Mark B. Thomas, 1991. "Basin History and Diagenetic Evolution of the Missisauga Formation, South Sable Basin—Offshore Nova Scotia—A Petrographic and Petrophysical Approach", The Integration of Geology, Geophysics, Petrophysics and Petroleum Engineering in Reservoir Delineation, Description and Management, Robert Sneider, Wulf Massell, Rob Mathis, Dennis Loren, Paul Wichmann
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The Lower Cretaceous Missisauga sandstones, which form part of a major southward-prograding delta system, are the principal reservoir units in the South Sable Basin (Figure 1). In Missisauga sandstones of similar lithology and burial depth, porosity values are highly variable ranging from 12% in the Glenelg wells (3500 m) to over 20% in North Triumph (3850 m). Variations in porosity and the occurrence of porous and permeable rocks at depth can result from geopressuring, early hydrocarbon migration into the reservoir, and/or-the dissolution of a specific component or components in the rock.
To investigate porosity occurrence as a function of geopressuring, pressure-depth plots, as well as plots of shale interval transit time (ITT) versus depth were constructed. From these plots it is evident that hydropressuring exists from surface to the base of the Missisauga Formation. This study excludes deeper geopressured regions such as the Venture gas field. Petrographic examination of the Missisauga sandstones revealed that in the poorer quality reservoirs much of the primary porosity was destroyed by the combined effects of compaction and silica cementation, while some secondary porosity resulted from the dissolution of-feldspars and rock fragments. In the more porous and permeable sandstones the pore system resulted from the dissolution of a pervasive, texturally early ferroan calcite cement. The creation of porous reservoir units through a similar dissolution process has also been observed in sandstones from other areas such as the North Sea, offshore Newfoundland and Mesozoic reservoirs in Alberta. The porosity in these reservoirs depends not only on
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The Integration of Geology, Geophysics, Petrophysics and Petroleum Engineering in Reservoir Delineation, Description and Management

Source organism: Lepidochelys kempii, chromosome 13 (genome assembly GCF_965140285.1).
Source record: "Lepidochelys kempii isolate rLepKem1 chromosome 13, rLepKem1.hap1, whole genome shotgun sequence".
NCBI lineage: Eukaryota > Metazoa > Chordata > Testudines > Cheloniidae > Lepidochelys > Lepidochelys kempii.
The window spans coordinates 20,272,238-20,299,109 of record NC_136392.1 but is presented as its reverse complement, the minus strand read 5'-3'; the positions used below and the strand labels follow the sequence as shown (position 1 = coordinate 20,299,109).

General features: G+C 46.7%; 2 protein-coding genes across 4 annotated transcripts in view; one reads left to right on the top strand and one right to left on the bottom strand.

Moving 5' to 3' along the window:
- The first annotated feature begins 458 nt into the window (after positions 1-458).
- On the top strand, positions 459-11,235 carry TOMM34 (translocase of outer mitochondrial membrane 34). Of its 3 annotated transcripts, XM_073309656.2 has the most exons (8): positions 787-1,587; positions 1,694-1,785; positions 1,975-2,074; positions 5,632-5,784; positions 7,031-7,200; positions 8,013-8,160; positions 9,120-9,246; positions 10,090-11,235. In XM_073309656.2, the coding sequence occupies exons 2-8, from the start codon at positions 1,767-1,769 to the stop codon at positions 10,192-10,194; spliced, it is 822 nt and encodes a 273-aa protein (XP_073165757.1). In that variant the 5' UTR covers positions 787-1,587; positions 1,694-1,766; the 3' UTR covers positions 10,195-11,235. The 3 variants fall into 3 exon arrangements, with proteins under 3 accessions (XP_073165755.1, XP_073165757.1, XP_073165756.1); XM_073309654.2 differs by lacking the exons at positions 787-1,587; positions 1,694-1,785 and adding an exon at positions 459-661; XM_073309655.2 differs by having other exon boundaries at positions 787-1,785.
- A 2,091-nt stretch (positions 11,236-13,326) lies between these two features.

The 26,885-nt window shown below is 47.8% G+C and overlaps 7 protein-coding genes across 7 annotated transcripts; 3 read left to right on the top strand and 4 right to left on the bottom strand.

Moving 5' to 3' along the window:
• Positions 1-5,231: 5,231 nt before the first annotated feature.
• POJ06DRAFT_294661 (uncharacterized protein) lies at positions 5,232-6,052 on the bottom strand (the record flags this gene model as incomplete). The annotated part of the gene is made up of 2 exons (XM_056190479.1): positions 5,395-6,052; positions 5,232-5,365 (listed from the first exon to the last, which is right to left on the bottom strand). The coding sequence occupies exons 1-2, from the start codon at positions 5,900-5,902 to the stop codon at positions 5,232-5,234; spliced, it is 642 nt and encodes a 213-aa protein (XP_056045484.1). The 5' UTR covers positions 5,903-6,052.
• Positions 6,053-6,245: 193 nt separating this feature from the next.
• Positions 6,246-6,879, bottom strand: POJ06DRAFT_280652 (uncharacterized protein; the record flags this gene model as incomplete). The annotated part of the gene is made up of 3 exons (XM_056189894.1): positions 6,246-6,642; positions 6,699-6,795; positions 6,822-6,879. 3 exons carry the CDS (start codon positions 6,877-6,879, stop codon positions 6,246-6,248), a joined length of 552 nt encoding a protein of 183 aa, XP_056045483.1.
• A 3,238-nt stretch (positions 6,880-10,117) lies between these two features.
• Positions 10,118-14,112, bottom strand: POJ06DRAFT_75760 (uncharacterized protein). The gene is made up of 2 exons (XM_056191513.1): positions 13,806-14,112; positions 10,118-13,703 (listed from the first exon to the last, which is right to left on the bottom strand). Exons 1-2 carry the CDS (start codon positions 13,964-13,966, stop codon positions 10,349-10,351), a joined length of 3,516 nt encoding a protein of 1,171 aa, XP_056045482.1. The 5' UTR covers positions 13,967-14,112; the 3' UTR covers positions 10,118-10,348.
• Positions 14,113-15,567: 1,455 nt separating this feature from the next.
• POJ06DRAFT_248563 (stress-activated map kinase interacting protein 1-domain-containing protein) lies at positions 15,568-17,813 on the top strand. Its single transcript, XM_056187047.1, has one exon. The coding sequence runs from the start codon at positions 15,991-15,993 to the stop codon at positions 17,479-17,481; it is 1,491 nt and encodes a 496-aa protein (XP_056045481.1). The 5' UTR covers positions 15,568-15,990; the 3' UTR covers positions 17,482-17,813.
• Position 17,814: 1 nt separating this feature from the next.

Bima Field, offshore northwest Java, is a sizeable reservoir containing reserves of approximately 700 MM bbls OOIP with a 50 BCF gas cap. At present only the northern 1/3 of the field is developed, with 7 platforms and 54 producing wells, of which 20 are horizontal. The field has multiple drive mechanisms and high viscosity oil (21 cp), resulting in rapid GOR and water-cut increase after 3 years of production. The high stakes (both reserves and facility investments) and the reservoir's complexities, make an effective reservoir management scheme critical. For this reason an integrated geological, geophysical and engineering description was carried out to provide a 3-D Reservoir Simulation Model to evaluate development options. Geologically, the Oligo-Miocene age Batu Raja Limestone was deposited on the Seribu Platform, a basement-controlled, fault- bounded structure. The Upper Batu Raja carbonate build-up is thickest on the structurally highest parts of the platform where the rock comprises a series of "cleaning upwards" cycles (muddy deposits overlain by progressively more grain-rich sediments). A Lower Miocene drop in sea-level caused subaerial exposure of much of the platform and leaching by meteoric fluids. This diagenetic event resulted in contrasts in the reservoir quality (porosity, permeability, fluid saturations) at various intervals of the Upper Batu Raja. Based on these dissimilarities, the reservoir was zoned into 6 model layers. Once zonation was established, well logs could be calibrated to whole and sidewall core. A dense grid of seismic data were used to map the Batu Raja structure. From these data, color seismic inversion sections were produced and calibrated to the well logs. The calibrated seismic data were then used to map the top of structure, the carbonate build-up's edges, the total thickness of the Upper Batu Raja (needed to control aquifer size in the model) and the thickness of the main pay zone (layers 1-3). Engineering reservoir description began with a detailed compilation of capillary pressure, relative permeability, production and DST data. The 3-D simulation model required special treatments, including varying the GOC depths to honor separate gas cap closures; making permeability pressure dependent in poorly-consolidated zones; and setting up horizontal well completion treatments. Results suggest that water injection into the oil rim and gas cap is an effective approach toward maximizing recoveries and minimizing gas cap resaturation. However, waterflood reserves are sensitive to injection timing. The synergistic approach of geological, engineering and geophysical input into the Bima reservoir study has had impact by delivering a reservoir management tool that can evaluate future development expansion and possible gas sales. The simulation model can also track fluid migration during the field's producing life. The geological/geophysical model led to an enhanced understanding of Batu Raja depositional and diagenetic processes that has potential in regional exploration strategies.